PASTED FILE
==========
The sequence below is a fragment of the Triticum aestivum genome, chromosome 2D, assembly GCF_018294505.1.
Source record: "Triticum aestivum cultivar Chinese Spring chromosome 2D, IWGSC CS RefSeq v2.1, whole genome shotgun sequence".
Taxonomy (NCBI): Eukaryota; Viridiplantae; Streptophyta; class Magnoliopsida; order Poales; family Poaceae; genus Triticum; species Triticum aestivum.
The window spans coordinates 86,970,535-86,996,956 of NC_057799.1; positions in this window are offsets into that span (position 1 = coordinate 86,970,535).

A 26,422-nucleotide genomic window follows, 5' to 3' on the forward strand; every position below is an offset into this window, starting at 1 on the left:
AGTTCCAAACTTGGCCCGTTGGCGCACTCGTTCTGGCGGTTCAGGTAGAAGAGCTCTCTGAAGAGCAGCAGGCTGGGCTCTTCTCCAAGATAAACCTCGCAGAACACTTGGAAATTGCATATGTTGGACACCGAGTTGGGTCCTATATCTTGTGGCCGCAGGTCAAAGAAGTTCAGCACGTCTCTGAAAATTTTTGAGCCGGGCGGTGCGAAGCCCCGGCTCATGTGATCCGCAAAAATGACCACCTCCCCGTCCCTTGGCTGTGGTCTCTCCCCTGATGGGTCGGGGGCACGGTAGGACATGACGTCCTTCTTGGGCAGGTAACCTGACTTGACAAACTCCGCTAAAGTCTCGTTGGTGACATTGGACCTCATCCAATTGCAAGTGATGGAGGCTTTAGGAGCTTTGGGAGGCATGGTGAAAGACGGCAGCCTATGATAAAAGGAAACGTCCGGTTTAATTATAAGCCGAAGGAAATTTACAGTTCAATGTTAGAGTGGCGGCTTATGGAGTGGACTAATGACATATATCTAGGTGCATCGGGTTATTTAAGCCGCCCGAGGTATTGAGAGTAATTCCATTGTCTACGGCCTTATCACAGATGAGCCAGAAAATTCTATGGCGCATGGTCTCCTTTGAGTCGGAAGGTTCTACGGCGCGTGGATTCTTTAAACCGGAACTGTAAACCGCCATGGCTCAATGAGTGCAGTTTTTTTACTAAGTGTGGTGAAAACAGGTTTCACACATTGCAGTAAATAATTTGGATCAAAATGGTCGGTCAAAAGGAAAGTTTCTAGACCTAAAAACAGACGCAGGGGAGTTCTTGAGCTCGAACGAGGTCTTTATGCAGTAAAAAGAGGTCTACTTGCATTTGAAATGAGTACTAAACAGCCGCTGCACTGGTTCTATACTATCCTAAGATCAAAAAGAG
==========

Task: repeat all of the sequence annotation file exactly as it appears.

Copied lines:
The sequence below is a fragment of the Triticum aestivum genome, chromosome 2D, assembly GCF_018294505.1.
Source record: "Triticum aestivum cultivar Chinese Spring chromosome 2D, IWGSC CS RefSeq v2.1, whole genome shotgun sequence".
Taxonomy (NCBI): Eukaryota; Viridiplantae; Streptophyta; class Magnoliopsida; order Poales; family Poaceae; genus Triticum; species Triticum aestivum.
The window spans coordinates 86,970,535-86,996,956 of NC_057799.1; positions in this window are offsets into that span (position 1 = coordinate 86,970,535).

A 26,422-nucleotide genomic window follows, 5' to 3' on the forward strand; every position below is an offset into this window, starting at 1 on the left:
AGTTCCAAACTTGGCCCGTTGGCGCACTCGTTCTGGCGGTTCAGGTAGAAGAGCTCTCTGAAGAGCAGCAGGCTGGGCTCTTCTCCAAGATAAACCTCGCAGAACACTTGGAAATTGCATATGTTGGACACCGAGTTGGGTCCTATATCTTGTGGCCGCAGGTCAAAGAAGTTCAGCACGTCTCTGAAAATTTTTGAGCCGGGCGGTGCGAAGCCCCGGCTCATGTGATCCGCAAAAATGACCACCTCCCCGTCCCTTGGCTGTGGTCTCTCCCCTGATGGGTCGGGGGCACGGTAGGACATGACGTCCTTCTTGGGCAGGTAACCTGACTTGACAAACTCCGCTAAAGTCTCGTTGGTGACATTGGACCTCATCCAATTGCAAGTGATGGAGGCTTTAGGAGCTTTGGGAGGCATGGTGAAAGACGGCAGCCTATGATAAAAGGAAACGTCCGGTTTAATTATAAGCCGAAGGAAATTTACAGTTCAATGTTAGAGTGGCGGCTTATGGAGTGGACTAATGACATATATCTAGGTGCATCGGGTTATTTAAGCCGCCCGAGGTATTGAGAGTAATTCCATTGTCTACGGCCTTATCACAGATGAGCCAGAAAATTCTATGGCGCATGGTCTCCTTTGAGTCGGAAGGTTCTACGGCGCGTGGATTCTTTAAACCGGAACTGTAAACCGCCATGGCTCAATGAGTGCAGTTTTTTTACTAAGTGTGGTGAAAACAGGTTTCACACATTGCAGTAAATAATTTGGATCAAAATGGTCGGTCAAAAGGAAAGTTTCTAGACCTAAAAACAGACGCAGGGGAGTTCTTGAGCTCGAACGAGGTCTTTATGCAGTAAAAAGAGGTCTACTTGCATTTGAAATGAGTACTAAACAGCCGCTGCACTGGTTCTATACTATCCTAAGATCAAAAAGAG